Rousseau was among the originators of the idea of the intensely subjective “beautiful soul.” Ephraim torments himself for being yefe nefesh: a Hebrew expression whose literal meaning is “of beautiful soul.” The English translation renders it “fine fellow”: a possible rendering of the Hebrew, since it captures Ephraim’s fear of being seen as fastidious and haughtily aloof in a fanatically egalitarian community. But the beautiful soul is a recurrent theme in Yizhar’s writings and seems to me a better translation. It is not the general conflict between the individual and the collective that is at the center of Yizhar’s concerns but rather the more specific clash between the beautiful soul stirred by aesthetic and moral impulses and the demands of the egalitarian community for complete adherence to its rules.
Several themes stand out in Yizhar’s writings about Zionist revolution in the life of the Jews: the revival of the Hebrew language; the landscape as part of the new geography created by the Zionists; and the fate of the beautiful soul in the conflict with the Arabs.
Hebrew, as a written language, was never dead. Jewish culture has been centered on Hebrew and Aramaic religious texts throughout its history.1 But spoken Hebrew was almost a dead language, which the Zionist revolution indeed succeeded in resurrecting and reviving. For a very long time—just how long is not clear—there was no continuous use of spoken Hebrew among Jews (though there was already in the sixteenth century a tiny Hebrew-speaking community in Jerusalem). Zionism created in Palestine, and later in the State of Israel, a community of native speakers of Hebrew. When S. Yizhar’s father first landed in Palestine in 1891 at the age of eighteen, he found that Hebrew was spoken badly in the first Zionist settlements (called the Yishuv). As he put it at the time:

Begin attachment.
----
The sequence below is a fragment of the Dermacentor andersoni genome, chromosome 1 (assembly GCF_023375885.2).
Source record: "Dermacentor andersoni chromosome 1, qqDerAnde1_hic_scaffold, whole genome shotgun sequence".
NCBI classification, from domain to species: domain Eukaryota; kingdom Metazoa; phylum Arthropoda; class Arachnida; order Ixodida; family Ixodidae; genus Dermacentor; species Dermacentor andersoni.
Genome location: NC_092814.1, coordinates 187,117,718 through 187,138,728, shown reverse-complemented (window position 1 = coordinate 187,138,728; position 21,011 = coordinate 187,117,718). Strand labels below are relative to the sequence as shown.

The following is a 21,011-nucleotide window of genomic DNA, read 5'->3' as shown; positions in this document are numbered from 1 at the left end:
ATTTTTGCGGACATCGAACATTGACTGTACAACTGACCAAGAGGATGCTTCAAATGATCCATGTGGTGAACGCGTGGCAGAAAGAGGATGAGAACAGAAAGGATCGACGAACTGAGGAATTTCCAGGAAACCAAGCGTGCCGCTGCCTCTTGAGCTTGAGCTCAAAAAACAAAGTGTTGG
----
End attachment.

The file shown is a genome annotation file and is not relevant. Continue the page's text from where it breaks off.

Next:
Even the few fanatics, who devoted themselves with excitement to the revival of Hebrew speech in the new Yishuv, were mostly stammering and speaking with utmost effort…. Their talk was not natural and fluent, and often, in the middle of a sentence, with lips still moving, one had to stop to think and find the proper word, or it was altogether lost in the speaker’s memory.2
This was not true of Yizhar’s own family. His father and all his uncles and great-uncles were among the small number of Zionists who wrote and spoke Hebrew.
In creating a community of Hebrew speakers in Palestine, the Zionists changed a “holy tongue” into the workable and expressive language of a modern secular society. When Yizhar was a child, only 20 percent of Jews in Palestine had mastered Hebrew. When he wrote his first novel in 1938, some 70 percent of the Jews surveyed in the census of the British mandate said that they primarily spoke Hebrew. For many Jews this creation of a community of Hebrew speakers was as marvelous as the resurrection of Lazarus from the dead, and Yizhar conveys a sense of wonder that so rich a language has become alive.
As for the landscape, Zionism was based on the idea of a return to the historical land of the Jewish people—a claim that presented problems for Zionist geography. The Bible tells the story of the Israelites arriving in the land of the Canaanites from the east and settling mostly on the Judean and Samarian mountain ridge, which is closer to the Jordan River than to the Mediterranean Sea. The Mediterranean is called in the Bible the Sea of the Philistines (Exodus 23:31), and the seashore and the adjoining plateau were predominantly populated by the Philistines on the southern shore and by the Phoenicians on the northern shore. The Philistines, unlike the Israelites, arrived from the west—perhaps from Greece. The Bible of course promises the whole land to the Israelites, but the biblical story is one of an unfulfilled promise. The Israelites hardly ever lived on the Mediterranean shore of Palestine.